I was sitting next to Josef, the only other Hunky left working this floor. Beside him were John Cook and a few other Indians. Montauks or Mohawks, I couldn't keep them straight. They moved across the scaffold like squirrels. This was my sixth skyscraper, and it never ceased to amaze me how these Indian iron workers took to the steel walkways like they did. A pair of Irishmen, Matty O'Fallon and Sonny Glynis, were sitting near the end of the beam. They made up the other half of the rivet gang, with Josef and me. Matty was the bucker—a job he was well suited for since it only involved leaning on a dolly to hold a rivet in place while Josef beat it into shape with the air gun. Matty's cousin Sonny was the heater to my catcher. Both were somehow related to Fitzgerald, who was the foreman. All those micks were related in one way or another. We'd all worked together on the Chrysler Building for a couple months back in '29, right before the market crash damped down the aspirations of the people who financed these steel monuments to their own greatness.

Matty had a whiskey bottle in his left hand, empty, and he kept letting it slip like he was going to drop it. At the last second, he'd dart out his other hand just in time to catch it. Sonny started yelling at Matty to knock it off, which made Matty fling the bottle higher into the air before catching it. It really ruffled Sonny's feathers, but he couldn't reach the bottle to take it from his cousin, and didn't want to risk jostling him, anyway. Matty had already polished off whatever was left in the bottle that morning.

The photographer, Charlie something, had looked a little green when he'd first stepped off the elevator. He was a short, pudgy man, with stubby legs that tapered to tiny feet and loose wisps of hair covering his bald head. "It's the trucks," Charlie said when I asked him if he was all right. He pointed at the flatbeds lined up along 50th Street, waiting for the cranes to unload their girders. "They look like goddamn matchboxes down there. It's like you're building this monstrosity out of matchsticks."

"You should try not to look down," I told him. "You can get dizzy." Since I was stuck babysitting, I spent a few minutes showing him how to navigate the levels, where the piss bucket was, where the floor ended and the steel scaffold began, how to watch for loose boards. He tried to walk out on a girder with his camera hanging around his neck, but wouldn't go out farther than an arm's length from a support column. I could see his knees shaking through his baggy trousers and heard Matty offering odds on how long Charlie would last up on the work site. To his credit, once he got his camera put together, he stopped focusing on the air beneath his feet and started concentrating on composition or light or whatever it is photographers have to consider.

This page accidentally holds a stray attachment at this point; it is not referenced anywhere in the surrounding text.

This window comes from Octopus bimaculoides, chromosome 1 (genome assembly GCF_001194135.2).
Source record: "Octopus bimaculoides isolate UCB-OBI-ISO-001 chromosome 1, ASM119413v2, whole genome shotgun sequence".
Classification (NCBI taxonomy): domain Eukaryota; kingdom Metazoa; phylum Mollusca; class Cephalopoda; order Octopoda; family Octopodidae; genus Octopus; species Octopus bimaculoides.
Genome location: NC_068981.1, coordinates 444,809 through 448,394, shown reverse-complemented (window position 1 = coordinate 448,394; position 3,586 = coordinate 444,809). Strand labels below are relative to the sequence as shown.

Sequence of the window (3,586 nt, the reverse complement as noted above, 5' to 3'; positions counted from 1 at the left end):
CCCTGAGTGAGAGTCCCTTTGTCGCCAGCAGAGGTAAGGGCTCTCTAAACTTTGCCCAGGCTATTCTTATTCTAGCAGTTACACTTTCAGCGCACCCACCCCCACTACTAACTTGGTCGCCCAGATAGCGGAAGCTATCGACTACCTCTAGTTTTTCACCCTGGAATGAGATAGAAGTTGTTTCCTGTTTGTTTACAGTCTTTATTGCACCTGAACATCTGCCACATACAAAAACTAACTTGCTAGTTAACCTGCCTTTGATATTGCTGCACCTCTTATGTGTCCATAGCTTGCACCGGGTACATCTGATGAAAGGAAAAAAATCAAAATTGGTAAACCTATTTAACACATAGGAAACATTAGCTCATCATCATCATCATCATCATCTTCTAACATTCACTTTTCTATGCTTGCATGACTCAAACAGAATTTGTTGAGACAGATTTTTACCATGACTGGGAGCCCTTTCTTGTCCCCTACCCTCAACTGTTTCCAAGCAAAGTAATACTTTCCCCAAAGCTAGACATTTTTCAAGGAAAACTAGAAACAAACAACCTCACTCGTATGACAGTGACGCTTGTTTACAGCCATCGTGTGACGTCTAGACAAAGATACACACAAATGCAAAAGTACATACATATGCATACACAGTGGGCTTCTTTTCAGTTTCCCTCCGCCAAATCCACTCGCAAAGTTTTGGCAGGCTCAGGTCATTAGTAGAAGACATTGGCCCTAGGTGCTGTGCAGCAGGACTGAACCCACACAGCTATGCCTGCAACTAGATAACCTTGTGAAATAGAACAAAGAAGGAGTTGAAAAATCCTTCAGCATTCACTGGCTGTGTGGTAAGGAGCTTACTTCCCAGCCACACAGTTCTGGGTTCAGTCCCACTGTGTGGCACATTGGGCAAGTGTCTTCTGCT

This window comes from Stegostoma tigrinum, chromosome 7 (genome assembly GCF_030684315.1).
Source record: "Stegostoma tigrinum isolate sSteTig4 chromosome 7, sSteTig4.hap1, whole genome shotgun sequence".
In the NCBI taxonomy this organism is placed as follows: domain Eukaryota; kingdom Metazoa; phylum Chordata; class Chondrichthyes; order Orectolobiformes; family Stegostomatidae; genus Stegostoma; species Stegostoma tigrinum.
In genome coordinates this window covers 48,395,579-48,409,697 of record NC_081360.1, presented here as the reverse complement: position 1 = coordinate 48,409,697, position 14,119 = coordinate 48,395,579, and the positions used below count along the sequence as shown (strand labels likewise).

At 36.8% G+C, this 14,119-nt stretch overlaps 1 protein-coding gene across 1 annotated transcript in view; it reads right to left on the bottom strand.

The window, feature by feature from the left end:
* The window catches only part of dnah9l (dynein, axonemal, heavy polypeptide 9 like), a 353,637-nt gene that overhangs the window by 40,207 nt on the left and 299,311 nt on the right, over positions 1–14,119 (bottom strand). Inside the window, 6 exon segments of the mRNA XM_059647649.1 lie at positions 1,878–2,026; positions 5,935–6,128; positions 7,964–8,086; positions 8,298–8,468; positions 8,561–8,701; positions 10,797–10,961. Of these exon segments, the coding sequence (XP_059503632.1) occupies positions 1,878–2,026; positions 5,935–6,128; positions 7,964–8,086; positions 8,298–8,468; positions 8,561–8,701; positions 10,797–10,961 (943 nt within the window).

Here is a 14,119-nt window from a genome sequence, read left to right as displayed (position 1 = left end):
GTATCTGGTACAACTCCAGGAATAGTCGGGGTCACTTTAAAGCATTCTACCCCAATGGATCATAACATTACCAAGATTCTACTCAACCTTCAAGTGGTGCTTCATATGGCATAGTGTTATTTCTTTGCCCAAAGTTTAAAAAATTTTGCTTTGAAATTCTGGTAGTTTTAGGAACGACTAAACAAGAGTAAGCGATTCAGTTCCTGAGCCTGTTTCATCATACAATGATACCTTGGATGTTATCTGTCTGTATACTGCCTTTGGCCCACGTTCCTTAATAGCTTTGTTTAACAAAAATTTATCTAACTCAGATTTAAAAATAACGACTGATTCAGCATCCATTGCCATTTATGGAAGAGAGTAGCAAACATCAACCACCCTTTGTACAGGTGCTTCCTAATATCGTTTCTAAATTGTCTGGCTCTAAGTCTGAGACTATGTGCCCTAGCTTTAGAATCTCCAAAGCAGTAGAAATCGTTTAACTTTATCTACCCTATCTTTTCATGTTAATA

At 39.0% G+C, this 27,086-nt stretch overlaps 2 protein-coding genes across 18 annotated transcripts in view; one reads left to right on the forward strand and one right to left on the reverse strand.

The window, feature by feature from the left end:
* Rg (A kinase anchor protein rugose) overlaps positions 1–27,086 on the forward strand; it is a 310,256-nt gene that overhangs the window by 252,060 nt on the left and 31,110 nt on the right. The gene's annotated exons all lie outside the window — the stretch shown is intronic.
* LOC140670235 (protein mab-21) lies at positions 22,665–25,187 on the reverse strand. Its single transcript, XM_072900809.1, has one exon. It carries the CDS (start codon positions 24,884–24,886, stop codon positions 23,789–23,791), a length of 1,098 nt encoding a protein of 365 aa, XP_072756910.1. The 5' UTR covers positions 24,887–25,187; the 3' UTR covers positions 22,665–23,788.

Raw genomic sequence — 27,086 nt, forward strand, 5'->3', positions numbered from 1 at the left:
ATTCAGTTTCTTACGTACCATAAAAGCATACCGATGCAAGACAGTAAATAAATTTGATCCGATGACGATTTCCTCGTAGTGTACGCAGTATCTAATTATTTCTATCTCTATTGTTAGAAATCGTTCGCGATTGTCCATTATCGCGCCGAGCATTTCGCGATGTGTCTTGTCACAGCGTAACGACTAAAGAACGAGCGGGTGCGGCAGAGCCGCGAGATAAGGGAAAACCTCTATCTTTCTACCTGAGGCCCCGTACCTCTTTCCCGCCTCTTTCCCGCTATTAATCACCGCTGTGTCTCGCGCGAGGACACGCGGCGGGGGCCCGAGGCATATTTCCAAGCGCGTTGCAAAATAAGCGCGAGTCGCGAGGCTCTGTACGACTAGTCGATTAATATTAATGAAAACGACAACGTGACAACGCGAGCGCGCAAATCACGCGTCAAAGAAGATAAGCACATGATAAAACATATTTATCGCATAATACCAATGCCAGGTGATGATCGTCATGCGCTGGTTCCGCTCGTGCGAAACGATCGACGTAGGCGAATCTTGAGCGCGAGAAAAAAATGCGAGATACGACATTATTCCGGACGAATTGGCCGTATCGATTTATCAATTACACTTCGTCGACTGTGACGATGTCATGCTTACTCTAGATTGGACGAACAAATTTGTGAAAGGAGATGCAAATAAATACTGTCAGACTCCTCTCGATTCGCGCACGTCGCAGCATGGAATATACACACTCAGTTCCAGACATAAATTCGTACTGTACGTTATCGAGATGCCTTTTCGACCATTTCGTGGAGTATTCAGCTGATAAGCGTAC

We didn't give anyone too much guff when they got shaky in the knees. Even the veterans would get the spins from time to time and spend a few minutes hugging a column or crawling back toward the elevator shafts, where there were planks of thick plywood laid out for a floor. We all had our ways of coping. John Cook kept a fistful of dirt in each of his pockets, and when he was waiting for the cranes to deliver a girder, you'd see him with a glove off, his fingers shaping the dirt in his jeans like packing a snowball. Sonny knelt down and said a long prayer whenever he started work. For my part, I liked to spit tobacco. Every time I caught a rivet in my bucket and placed it in the frame, I'd hawk a big one and watch it float out on the currents. I'd focus in like an eagle hunting a chipmunk for as long as I could and try to plot its trajectory as it dove and spun toward the dirt below.